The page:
Thursday, February 21, 2008

110. Goleta Beach Update Post AAAS Conference, Upcoming Interviews with Drs. Melinda Szaloky and Ed Keller

After the Art Sylvester interview a week-and-a-half ago, it seems like I've gotten in very good habits with this film. Blogs are coming easier. So are the conversations in our meetings. I just stopped by Dr. Sylvester's office and he agreed to help me a little bit with my application for an internship to SlateV / Slate Magazine this summer. I'll be applying to three science/media/policy internships this summer: (1) Conservation Magazine up in Washington, (2) Slate Magazine / Slate V in Los Angeles, and (3) the Union of Concerned Scientists in Washington D.C. I also have some backup ideas. I am desperate for some novel experiences this summer! I'm ready to fall off a log. I'm ready to rapidly evolve. I just hope with all my mind's heart one person takes me in! I'll do whatever it takes! It's important to set up a future career for myself after a Ph.D....

The day after I returned from AAAS in Boston (a future blog I shall write), Greenscreen met up at the usual Digital Editing Lab spot, and Lauren and Nicole announced that there would be two primary interviews left: (1) Dr. Melinda Szaloky (Film and Media Studies / Philosophy) will provide her views on Deep Ecology (and hopefully some perspectives on Kant--the ideas of beauty and sublime) this upcoming Sunday and (2) Dr. Ed Keller (Earth Sciences) will discuss his perspectives on Goleta Beach, which contrast in part with Dr. Sylvester (as of what I know). Dr. Keller seems to have a more hands-off managed-retreat approach and doesn't place value on preserving the park system. I agreed to help out with both interviews, in which one will be this Sunday afternoon and one will be next Friday. I have met both profs before, so I think that should help facilitate the process.

For Dr. Szaloky's interview, there are 4-5 main questions:

(1). What is deep ecology?
(2). How does deep ecology apply to everyday life, and to students at UCSB?
(3). How is the deep ecology perspective applied to the situation with Goleta Beach?
(4). What are the main value systems revolving around the management of Goleta Beach? And how do these value systems relate to deep ecology (question three, rehashed)
(5). What are your personal interactions/experiences/feelings about the Goleta Beach situation?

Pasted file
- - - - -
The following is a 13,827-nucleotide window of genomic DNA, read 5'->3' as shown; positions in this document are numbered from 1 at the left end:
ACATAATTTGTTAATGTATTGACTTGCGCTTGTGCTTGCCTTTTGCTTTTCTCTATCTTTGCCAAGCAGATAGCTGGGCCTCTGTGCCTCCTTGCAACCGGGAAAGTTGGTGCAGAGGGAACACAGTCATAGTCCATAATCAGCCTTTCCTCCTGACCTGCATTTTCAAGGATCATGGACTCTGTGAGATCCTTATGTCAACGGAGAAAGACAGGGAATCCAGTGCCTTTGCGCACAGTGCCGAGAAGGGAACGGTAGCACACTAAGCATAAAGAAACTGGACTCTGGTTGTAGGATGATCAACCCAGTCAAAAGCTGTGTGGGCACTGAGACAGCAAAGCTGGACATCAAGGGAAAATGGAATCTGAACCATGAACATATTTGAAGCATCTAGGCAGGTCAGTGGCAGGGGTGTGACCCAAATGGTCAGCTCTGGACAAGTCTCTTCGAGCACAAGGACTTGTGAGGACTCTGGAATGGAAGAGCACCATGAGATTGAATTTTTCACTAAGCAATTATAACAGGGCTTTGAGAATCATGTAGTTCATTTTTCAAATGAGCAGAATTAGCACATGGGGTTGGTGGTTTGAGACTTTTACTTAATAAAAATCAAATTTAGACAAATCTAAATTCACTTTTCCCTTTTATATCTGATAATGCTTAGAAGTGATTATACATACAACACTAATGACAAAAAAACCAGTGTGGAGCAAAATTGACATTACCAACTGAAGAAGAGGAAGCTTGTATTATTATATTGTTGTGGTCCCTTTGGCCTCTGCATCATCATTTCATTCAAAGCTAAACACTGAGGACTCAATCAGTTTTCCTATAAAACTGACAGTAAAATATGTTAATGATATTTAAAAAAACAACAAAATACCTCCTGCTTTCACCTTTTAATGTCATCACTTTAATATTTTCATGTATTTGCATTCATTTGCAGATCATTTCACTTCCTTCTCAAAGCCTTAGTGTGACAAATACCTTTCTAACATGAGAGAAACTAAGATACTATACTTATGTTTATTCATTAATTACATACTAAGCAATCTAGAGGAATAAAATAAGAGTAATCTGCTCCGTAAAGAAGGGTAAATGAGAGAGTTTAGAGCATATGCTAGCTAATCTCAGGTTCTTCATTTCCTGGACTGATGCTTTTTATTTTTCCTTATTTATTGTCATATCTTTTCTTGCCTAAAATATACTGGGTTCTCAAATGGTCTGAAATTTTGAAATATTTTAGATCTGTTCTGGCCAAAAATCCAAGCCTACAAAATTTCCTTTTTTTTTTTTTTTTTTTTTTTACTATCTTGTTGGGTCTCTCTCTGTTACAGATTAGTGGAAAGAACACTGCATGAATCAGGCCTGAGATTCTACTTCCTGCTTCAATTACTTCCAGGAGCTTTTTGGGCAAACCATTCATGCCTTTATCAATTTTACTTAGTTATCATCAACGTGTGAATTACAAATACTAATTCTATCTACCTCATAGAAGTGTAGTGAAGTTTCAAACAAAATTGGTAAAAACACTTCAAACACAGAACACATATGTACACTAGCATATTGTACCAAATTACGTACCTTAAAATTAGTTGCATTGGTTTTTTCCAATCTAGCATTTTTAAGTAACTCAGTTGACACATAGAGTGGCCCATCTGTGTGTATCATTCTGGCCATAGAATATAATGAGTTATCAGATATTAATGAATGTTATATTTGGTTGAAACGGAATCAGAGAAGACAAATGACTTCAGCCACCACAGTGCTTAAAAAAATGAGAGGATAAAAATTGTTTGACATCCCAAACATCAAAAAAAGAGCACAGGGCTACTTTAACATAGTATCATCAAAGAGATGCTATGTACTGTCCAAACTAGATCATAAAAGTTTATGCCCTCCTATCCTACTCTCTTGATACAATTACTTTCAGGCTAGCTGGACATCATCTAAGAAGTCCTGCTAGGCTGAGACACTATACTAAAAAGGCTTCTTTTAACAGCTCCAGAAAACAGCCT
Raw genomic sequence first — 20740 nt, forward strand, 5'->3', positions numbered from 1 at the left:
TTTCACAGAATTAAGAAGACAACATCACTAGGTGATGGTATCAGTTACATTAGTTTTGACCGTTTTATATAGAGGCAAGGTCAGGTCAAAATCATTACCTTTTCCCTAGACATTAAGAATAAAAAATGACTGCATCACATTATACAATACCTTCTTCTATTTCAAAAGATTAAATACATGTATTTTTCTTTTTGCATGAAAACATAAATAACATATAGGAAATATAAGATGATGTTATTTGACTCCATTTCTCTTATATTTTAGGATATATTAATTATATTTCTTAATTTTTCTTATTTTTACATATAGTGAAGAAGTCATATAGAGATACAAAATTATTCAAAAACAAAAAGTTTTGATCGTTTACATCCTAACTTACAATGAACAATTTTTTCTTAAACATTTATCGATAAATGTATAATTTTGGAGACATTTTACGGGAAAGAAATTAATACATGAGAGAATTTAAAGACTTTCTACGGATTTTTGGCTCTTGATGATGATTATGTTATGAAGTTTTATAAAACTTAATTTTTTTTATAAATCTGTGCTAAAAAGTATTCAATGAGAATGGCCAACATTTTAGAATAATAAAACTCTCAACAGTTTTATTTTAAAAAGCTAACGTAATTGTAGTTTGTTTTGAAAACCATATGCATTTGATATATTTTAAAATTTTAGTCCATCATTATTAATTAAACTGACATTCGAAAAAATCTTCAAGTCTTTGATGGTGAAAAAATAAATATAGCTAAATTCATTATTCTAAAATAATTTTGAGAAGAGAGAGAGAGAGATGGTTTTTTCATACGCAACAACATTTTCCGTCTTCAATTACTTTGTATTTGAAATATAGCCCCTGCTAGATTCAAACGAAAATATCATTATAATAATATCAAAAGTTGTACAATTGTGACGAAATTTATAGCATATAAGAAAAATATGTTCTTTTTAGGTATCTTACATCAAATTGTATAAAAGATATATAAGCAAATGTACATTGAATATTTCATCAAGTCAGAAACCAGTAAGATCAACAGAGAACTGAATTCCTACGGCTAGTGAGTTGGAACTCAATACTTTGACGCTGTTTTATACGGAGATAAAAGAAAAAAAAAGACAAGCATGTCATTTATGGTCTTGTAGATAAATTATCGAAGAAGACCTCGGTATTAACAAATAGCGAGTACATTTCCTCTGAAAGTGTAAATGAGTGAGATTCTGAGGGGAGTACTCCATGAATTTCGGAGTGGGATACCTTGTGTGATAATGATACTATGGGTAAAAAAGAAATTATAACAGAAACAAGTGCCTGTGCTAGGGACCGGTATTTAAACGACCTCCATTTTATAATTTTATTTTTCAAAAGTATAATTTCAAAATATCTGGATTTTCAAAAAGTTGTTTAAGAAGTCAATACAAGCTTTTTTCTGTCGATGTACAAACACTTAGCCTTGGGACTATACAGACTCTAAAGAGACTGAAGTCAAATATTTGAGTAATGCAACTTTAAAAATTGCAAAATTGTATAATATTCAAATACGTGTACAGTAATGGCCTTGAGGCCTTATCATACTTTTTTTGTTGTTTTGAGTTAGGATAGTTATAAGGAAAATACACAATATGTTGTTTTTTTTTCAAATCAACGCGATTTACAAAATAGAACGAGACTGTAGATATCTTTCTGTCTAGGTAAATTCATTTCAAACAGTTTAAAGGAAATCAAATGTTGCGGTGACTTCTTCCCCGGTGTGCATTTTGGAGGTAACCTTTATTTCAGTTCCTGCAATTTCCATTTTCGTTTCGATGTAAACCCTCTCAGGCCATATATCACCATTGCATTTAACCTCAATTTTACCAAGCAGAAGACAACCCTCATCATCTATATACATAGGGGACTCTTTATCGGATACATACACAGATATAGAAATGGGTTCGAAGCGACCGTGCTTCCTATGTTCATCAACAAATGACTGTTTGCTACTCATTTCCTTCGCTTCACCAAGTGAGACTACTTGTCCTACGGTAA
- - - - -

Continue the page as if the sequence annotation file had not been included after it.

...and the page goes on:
(6). In Film and Media Studies 183 (Films of the Human and Natural Environment), you discussed notions of "beauty" and "sublime" in Kant's readings. Do you have any comments on these perspectives as it pertains to Goleta Beach?

Okay, I added a sixth question. Fine! Lauren make a comment on how something should be said along the lines of "nature is not a playground." I'm not sure whether this is a deep ecology perspective. I'm not in entire agreement because if the outdoors were not a playground, the fields of ecology, evolution, earth sciences, and environmental sciences wouldn't exist in the first place. In the end, we field scientists are just a bunch of kids who want to go out and play in the mud! Unless the mud is too close to the lava of a volcano, the mouth of a shark, or the eye of hurricane Katrina (Hence, revealing my conservative adventurist perspective)!

I am not really a deep ecology person myself. I think the theory or philosophy is vague. There's nothing concrete about it. You can make anything out of it. It's just like how every person designs their own unique god or set of gods in their brains to cater to his/her personal needs. To be even more extreme, it's even as vague as global warming itself. The logic is so messy and loose, it all hurts my brain to think about it. The only thing that I am supportive about with deep ecology is that it's important to not approach environmental issues at a surface value, and that when you do go into thinking rationally about ecology, it's almost as if you are digging deep into a rabbithole, a matrix of sorts. That's about all I agree with, and I'll stop there :-). Otherwise the blogging monologue shall go on for near-eternity!